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Queen’s University’s Herstmonceux Castle celebrates an anniversary

A castle to call one’s own.


It wasn’t your typical alumni gift: a turreted and moated 15th-century English castle, donated to Queen’s University in 1993. But the university made good on the gift, opening an international education centre at its prized new possession, Herstmonceux Castle in East Sussex, just one year later after extensive renovations.

Now, nearing its 20th anniversary, the Bader International Study Centre – named for the castle’s benefactors, Queen’s alumnus Alfred Bader and his wife Isabel – is thriving, with more than 350 students attending each year, and with more than 7,000 alumni. The majority come from Queen’s and other Canadian universities, but also from a variety of countries. The centre offers a mixture of primarily undergraduate programs combined with extensive field studies.

The earliest written record of the castle, in 1440, is a petition to the Crown by a Sussex knight, Roger Fiennes, to crenellate – or fortify – his manor of Herstmonceux. Fiennes had risen to prominence after serving Kings Henry V and Henry VI, and he had decided to construct a castle befitting of his family’s new found importance. At the time, it was the largest private residence in England.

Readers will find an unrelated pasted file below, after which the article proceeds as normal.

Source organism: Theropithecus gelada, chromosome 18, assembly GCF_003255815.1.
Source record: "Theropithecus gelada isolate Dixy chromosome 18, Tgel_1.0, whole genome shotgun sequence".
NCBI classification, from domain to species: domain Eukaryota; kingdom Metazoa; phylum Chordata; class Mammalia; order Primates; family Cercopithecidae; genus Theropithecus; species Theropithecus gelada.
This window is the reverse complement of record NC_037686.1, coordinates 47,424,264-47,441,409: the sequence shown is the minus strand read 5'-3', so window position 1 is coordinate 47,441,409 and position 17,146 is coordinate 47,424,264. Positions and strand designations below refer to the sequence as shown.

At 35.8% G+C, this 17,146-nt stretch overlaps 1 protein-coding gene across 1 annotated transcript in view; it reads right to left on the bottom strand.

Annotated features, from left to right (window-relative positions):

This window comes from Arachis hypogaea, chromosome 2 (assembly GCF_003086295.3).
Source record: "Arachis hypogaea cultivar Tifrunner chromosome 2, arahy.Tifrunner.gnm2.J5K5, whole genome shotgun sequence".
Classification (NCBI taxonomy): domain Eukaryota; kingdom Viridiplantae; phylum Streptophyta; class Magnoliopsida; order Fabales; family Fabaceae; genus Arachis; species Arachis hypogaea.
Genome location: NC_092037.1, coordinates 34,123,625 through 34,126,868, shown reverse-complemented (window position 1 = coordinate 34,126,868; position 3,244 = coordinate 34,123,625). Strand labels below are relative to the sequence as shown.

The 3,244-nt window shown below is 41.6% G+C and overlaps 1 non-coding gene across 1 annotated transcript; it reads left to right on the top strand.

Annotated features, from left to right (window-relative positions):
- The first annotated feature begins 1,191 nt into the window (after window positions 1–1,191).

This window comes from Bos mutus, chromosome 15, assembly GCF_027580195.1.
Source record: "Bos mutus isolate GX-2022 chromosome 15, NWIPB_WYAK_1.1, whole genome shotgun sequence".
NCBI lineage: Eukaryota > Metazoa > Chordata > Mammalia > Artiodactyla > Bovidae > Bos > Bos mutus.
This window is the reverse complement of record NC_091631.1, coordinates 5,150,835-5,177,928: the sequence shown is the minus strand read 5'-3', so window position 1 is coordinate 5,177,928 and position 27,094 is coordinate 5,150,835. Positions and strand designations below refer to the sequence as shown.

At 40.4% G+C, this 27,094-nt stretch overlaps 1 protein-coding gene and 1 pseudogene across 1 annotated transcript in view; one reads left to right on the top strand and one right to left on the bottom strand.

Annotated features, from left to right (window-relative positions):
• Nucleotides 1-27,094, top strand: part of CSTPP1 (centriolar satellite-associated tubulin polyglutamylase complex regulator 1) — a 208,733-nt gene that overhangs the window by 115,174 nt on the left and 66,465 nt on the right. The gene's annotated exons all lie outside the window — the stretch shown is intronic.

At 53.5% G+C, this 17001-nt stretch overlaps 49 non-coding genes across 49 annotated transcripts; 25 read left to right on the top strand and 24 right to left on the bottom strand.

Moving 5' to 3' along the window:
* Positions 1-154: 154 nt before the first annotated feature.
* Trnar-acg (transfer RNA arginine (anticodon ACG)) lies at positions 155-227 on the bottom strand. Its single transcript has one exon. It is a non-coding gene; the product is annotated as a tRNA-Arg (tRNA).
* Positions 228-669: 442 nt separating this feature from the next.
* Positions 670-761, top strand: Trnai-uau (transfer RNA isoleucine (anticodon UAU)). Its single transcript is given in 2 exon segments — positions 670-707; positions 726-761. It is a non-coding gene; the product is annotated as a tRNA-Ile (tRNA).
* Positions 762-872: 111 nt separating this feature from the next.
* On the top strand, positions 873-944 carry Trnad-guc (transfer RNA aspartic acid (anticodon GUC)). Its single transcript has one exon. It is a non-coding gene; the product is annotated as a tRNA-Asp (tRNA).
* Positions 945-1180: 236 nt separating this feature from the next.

The castle changed hands many times over the following centuries, with much attendant intrigue. After the Second World War, the estate became the home of the Royal Greenwich Observatory, but the observatory was relocated in 1989 and the castle sat vacant. It was sold to developers, who planned to turn it into a hotel and golf resort, but was saved from that fate after a lengthy legal battle by locals and the subsequent purchase of the castle by the Baders.

The centre hosted a reunion for former students, staff and faculty in late July to celebrate the anniversary.

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